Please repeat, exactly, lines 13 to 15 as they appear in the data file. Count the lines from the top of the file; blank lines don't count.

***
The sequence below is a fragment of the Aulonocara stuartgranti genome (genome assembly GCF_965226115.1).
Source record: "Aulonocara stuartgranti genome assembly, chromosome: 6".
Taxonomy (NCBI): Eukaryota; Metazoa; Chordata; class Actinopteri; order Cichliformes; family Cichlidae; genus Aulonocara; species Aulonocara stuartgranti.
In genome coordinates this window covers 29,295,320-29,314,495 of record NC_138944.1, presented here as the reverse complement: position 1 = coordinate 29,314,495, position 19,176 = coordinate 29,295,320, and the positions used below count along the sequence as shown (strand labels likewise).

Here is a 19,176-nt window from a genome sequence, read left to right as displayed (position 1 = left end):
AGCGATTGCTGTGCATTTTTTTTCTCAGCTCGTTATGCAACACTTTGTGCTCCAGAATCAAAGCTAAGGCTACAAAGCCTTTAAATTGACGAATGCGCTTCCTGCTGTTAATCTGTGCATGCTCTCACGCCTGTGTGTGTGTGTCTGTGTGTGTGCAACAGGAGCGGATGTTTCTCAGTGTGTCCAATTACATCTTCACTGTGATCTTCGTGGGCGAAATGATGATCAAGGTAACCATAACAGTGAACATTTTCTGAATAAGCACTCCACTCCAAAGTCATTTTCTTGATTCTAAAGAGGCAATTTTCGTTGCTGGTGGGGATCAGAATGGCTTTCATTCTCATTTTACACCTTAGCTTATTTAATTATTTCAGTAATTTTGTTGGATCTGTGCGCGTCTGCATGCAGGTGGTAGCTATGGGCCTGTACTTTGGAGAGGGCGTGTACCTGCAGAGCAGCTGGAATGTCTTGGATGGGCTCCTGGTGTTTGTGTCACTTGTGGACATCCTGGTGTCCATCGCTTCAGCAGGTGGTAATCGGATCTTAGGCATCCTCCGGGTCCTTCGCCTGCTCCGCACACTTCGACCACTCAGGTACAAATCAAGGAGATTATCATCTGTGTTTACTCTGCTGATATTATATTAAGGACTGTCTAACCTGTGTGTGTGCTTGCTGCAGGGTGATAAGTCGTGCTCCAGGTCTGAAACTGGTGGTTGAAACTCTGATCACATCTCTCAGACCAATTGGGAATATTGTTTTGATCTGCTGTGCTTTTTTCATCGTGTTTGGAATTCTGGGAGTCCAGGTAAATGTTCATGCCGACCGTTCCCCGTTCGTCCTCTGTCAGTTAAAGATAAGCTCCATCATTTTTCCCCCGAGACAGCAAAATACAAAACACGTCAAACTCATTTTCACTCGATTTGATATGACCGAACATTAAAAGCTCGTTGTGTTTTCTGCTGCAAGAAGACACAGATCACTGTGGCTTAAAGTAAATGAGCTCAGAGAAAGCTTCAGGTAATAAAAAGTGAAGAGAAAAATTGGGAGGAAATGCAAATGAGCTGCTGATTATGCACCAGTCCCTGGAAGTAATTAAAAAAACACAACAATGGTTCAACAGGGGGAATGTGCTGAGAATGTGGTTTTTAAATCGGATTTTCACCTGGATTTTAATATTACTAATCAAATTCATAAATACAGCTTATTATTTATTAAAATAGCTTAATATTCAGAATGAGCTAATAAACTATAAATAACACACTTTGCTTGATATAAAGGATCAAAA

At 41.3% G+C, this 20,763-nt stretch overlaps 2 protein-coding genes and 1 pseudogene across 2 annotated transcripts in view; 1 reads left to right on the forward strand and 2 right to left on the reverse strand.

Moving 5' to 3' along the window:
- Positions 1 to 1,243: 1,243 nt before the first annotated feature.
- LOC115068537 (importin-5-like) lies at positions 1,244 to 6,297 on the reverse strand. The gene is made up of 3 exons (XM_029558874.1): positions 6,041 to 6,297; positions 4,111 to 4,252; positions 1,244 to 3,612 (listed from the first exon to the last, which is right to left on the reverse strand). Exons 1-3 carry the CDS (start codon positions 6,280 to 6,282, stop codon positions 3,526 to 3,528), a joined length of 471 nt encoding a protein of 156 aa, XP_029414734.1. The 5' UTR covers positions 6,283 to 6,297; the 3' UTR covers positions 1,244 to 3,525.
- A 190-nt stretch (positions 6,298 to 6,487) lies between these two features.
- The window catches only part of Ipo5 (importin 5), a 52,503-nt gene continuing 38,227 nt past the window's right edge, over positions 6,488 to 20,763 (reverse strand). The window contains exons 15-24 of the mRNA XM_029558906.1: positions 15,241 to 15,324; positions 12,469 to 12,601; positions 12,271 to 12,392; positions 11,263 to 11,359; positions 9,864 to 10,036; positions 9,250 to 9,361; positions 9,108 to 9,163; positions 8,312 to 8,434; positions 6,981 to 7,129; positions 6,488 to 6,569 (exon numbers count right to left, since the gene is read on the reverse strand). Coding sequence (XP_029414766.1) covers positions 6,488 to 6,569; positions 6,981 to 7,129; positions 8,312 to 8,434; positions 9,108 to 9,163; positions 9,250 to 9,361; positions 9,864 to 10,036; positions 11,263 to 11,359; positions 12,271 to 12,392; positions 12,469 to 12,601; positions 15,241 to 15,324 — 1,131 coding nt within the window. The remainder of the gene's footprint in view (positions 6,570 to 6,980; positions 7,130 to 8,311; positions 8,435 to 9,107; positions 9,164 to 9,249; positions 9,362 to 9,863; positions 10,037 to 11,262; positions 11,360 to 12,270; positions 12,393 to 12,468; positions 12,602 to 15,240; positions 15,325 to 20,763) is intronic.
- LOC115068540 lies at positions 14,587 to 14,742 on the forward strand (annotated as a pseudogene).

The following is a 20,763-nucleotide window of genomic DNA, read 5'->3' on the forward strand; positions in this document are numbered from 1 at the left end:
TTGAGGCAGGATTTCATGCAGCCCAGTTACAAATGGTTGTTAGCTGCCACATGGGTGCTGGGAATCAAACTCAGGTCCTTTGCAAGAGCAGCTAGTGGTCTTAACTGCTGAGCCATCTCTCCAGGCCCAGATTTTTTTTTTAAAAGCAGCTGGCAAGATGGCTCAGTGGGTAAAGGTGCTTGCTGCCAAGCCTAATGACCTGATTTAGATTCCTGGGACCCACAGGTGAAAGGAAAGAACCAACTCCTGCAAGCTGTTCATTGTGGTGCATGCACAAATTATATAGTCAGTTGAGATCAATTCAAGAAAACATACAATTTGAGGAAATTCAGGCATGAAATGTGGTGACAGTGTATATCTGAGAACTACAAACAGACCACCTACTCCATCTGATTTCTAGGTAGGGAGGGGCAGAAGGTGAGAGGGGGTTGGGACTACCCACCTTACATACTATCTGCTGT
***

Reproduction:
- LOC115068540 lies at positions 14,587 to 14,742 on the forward strand (annotated as a pseudogene).

The following is a 20,763-nucleotide window of genomic DNA, read 5'->3' on the forward strand; positions in this document are numbered from 1 at the left end:
TTGAGGCAGGATTTCATGCAGCCCAGTTACAAATGGTTGTTAGCTGCCACATGGGTGCTGGGAATCAAACTCAGGTCCTTTGCAAGAGCAGCTAGTGGTCTTAACTGCTGAGCCATCTCTCCAGGCCCAGATTTTTTTTTTAAAAGCAGCTGGCAAGATGGCTCAGTGGGTAAAGGTGCTTGCTGCCAAGCCTAATGACCTGATTTAGATTCCTGGGACCCACAGGTGAAAGGAAAGAACCAACTCCTGCAAGCTGTTCATTGTGGTGCATGCACAAATTATATAGTCAGTTGAGATCAATTCAAGAAAACATACAATTTGAGGAAATTCAGGCATGAAATGTGGTGACAGTGTATATCTGAGAACTACAAACAGACCACCTACTCCATCTGATTTCTAGGTAGGGAGGGGCAGAAGGTGAGAGGGGGTTGGGACTACCCACCTTACATACTATCTGCTGT